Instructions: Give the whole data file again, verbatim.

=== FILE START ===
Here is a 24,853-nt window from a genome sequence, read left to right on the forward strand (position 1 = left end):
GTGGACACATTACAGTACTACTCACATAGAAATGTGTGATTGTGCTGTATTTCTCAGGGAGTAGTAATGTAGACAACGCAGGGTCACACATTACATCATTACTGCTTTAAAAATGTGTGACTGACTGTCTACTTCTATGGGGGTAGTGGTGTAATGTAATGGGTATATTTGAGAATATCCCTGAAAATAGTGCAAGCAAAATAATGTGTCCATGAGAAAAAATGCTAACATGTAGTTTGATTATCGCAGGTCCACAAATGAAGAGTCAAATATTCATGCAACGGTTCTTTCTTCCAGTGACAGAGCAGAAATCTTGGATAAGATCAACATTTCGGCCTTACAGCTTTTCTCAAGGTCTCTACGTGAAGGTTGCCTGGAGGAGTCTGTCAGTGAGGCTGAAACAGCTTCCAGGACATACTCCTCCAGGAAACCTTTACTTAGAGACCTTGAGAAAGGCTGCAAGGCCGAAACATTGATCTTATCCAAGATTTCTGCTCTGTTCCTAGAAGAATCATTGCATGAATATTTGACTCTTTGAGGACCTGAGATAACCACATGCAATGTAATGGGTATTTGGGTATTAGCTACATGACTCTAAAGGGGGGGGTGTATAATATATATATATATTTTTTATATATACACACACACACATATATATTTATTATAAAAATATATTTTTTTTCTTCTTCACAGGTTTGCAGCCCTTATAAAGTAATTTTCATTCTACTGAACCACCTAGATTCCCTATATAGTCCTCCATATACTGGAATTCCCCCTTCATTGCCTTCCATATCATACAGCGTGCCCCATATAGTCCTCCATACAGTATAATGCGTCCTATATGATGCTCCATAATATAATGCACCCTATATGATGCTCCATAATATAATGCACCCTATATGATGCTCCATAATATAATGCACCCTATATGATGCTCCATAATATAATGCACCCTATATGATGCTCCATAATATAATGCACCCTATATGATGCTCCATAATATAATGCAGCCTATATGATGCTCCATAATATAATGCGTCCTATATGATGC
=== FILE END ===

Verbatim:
Here is a 24,853-nt window from a genome sequence, read left to right on the forward strand (position 1 = left end):
GTGGACACATTACAGTACTACTCACATAGAAATGTGTGATTGTGCTGTATTTCTCAGGGAGTAGTAATGTAGACAACGCAGGGTCACACATTACATCATTACTGCTTTAAAAATGTGTGACTGACTGTCTACTTCTATGGGGGTAGTGGTGTAATGTAATGGGTATATTTGAGAATATCCCTGAAAATAGTGCAAGCAAAATAATGTGTCCATGAGAAAAAATGCTAACATGTAGTTTGATTATCGCAGGTCCACAAATGAAGAGTCAAATATTCATGCAACGGTTCTTTCTTCCAGTGACAGAGCAGAAATCTTGGATAAGATCAACATTTCGGCCTTACAGCTTTTCTCAAGGTCTCTACGTGAAGGTTGCCTGGAGGAGTCTGTCAGTGAGGCTGAAACAGCTTCCAGGACATACTCCTCCAGGAAACCTTTACTTAGAGACCTTGAGAAAGGCTGCAAGGCCGAAACATTGATCTTATCCAAGATTTCTGCTCTGTTCCTAGAAGAATCATTGCATGAATATTTGACTCTTTGAGGACCTGAGATAACCACATGCAATGTAATGGGTATTTGGGTATTAGCTACATGACTCTAAAGGGGGGGGTGTATAATATATATATATATTTTTTATATATACACACACACACATATATATTTATTATAAAAATATATTTTTTTTCTTCTTCACAGGTTTGCAGCCCTTATAAAGTAATTTTCATTCTACTGAACCACCTAGATTCCCTATATAGTCCTCCATATACTGGAATTCCCCCTTCATTGCCTTCCATATCATACAGCGTGCCCCATATAGTCCTCCATACAGTATAATGCGTCCTATATGATGCTCCATAATATAATGCACCCTATATGATGCTCCATAATATAATGCACCCTATATGATGCTCCATAATATAATGCACCCTATATGATGCTCCATAATATAATGCACCCTATATGATGCTCCATAATATAATGCACCCTATATGATGCTCCATAATATAATGCAGCCTATATGATGCTCCATAATATAATGCGTCCTATATGATGC